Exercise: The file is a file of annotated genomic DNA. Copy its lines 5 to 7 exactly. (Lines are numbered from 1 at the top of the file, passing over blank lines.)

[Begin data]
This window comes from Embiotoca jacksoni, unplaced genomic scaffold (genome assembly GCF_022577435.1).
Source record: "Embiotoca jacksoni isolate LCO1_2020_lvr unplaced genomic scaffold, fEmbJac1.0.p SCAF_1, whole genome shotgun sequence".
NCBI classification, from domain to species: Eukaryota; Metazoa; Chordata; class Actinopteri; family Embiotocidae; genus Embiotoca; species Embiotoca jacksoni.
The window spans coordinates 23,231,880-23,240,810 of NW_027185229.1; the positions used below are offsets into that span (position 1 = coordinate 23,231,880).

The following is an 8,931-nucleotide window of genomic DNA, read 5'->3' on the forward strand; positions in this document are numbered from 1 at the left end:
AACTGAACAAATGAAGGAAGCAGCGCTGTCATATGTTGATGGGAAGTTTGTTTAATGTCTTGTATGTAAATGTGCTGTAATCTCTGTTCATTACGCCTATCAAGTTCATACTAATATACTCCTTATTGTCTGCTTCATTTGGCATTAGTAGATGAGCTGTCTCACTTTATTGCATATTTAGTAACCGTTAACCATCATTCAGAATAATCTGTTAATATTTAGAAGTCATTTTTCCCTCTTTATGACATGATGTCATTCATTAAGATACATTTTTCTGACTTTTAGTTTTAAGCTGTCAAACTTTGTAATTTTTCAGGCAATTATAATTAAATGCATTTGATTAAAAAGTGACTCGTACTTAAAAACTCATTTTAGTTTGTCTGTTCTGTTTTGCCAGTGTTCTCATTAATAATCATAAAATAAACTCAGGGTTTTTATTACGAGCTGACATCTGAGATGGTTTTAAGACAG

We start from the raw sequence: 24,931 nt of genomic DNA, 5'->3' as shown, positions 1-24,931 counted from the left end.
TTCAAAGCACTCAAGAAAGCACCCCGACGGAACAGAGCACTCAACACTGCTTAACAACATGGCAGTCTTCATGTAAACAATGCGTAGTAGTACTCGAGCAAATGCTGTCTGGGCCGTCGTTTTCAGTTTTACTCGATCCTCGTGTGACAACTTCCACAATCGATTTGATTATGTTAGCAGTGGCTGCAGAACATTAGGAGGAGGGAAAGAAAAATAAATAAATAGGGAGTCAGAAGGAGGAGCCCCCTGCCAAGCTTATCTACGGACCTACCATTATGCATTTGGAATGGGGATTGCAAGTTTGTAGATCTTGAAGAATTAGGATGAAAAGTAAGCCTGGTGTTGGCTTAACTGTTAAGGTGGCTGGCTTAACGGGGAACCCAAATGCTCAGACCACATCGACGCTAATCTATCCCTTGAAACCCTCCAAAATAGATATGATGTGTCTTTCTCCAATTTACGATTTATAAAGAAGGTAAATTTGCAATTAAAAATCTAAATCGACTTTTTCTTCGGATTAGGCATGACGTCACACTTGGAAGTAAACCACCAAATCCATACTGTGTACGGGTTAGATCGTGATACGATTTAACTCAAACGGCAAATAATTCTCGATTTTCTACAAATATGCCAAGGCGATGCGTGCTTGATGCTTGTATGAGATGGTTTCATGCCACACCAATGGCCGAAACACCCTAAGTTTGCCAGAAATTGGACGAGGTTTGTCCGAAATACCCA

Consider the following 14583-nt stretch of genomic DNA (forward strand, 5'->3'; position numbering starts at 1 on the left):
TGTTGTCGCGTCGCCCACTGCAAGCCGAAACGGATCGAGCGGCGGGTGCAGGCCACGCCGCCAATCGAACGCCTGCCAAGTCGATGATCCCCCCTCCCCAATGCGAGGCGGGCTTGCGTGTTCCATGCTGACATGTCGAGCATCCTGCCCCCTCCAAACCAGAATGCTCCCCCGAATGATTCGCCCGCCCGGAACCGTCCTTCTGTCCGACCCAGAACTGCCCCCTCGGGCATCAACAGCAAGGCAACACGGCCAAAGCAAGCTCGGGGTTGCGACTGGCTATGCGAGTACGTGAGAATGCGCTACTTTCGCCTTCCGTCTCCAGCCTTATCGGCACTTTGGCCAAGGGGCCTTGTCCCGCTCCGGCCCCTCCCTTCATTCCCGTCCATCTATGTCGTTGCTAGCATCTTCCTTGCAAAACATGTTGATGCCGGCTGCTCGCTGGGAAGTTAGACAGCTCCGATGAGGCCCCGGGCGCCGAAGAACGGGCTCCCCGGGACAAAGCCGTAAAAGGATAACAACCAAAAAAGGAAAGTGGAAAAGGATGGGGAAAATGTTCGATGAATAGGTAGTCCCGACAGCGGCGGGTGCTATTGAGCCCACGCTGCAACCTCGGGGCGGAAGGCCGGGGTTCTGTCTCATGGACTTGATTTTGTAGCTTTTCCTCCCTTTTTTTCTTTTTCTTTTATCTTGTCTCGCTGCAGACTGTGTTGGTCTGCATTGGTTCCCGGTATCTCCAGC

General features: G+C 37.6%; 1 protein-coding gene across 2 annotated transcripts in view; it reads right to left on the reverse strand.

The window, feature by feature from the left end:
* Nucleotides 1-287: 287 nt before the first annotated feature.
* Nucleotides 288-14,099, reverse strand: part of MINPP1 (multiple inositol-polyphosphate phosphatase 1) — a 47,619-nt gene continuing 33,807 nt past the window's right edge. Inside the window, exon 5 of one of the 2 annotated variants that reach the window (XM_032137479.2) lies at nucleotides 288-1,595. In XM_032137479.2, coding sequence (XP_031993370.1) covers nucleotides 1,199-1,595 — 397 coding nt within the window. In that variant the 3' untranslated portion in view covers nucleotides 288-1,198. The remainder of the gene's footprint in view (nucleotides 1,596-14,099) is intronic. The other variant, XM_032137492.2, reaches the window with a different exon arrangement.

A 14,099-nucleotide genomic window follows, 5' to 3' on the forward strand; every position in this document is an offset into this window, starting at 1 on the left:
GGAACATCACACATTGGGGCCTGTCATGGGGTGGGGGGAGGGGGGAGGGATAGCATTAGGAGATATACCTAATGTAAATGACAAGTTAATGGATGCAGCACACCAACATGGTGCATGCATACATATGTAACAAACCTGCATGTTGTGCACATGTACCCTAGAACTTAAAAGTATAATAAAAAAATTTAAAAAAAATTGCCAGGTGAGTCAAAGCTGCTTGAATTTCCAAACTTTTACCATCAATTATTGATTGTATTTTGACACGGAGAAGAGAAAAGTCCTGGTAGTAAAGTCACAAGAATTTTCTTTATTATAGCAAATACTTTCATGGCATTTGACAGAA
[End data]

The following is an 8,931-nucleotide window of genomic DNA, read 5'->3' on the forward strand; positions in this document are numbered from 1 at the left end:
AACTGAACAAATGAAGGAAGCAGCGCTGTCATATGTTGATGGGAAGTTTGTTTAATGTCTTGTATGTAAATGTGCTGTAATCTCTGTTCATTACGCCTATCAAGTTCATACTAATATACTCCTTATTGTCTGCTTCATTTGGCATTAGTAGATGAGCTGTCTCACTTTATTGCATATTTAGTAACCGTTAACCATCATTCAGAATAATCTGTTAATATTTAGAAGTCATTTTTCCCTCTTTATGACATGATGTCATTCATTAAGATACATTTTTCTGACTTTTAGTTTTAAGCTGTCAAACTTTGTAATTTTTCAGGCAATTATAATTAAATGCATTTGATTAAAAAGTGACTCGTACTTAAAAACTCATTTTAGTTTGTCTGTTCTGTTTTGCCAGTGTTCTCATTAATAATCATAAAATAAACTCAGGGTTTTTATTACGAGCTGACATCTGAGATGGTTTTAAGACAG

We start from the raw sequence: 24,931 nt of genomic DNA, 5'->3' as shown, positions 1-24,931 counted from the left end.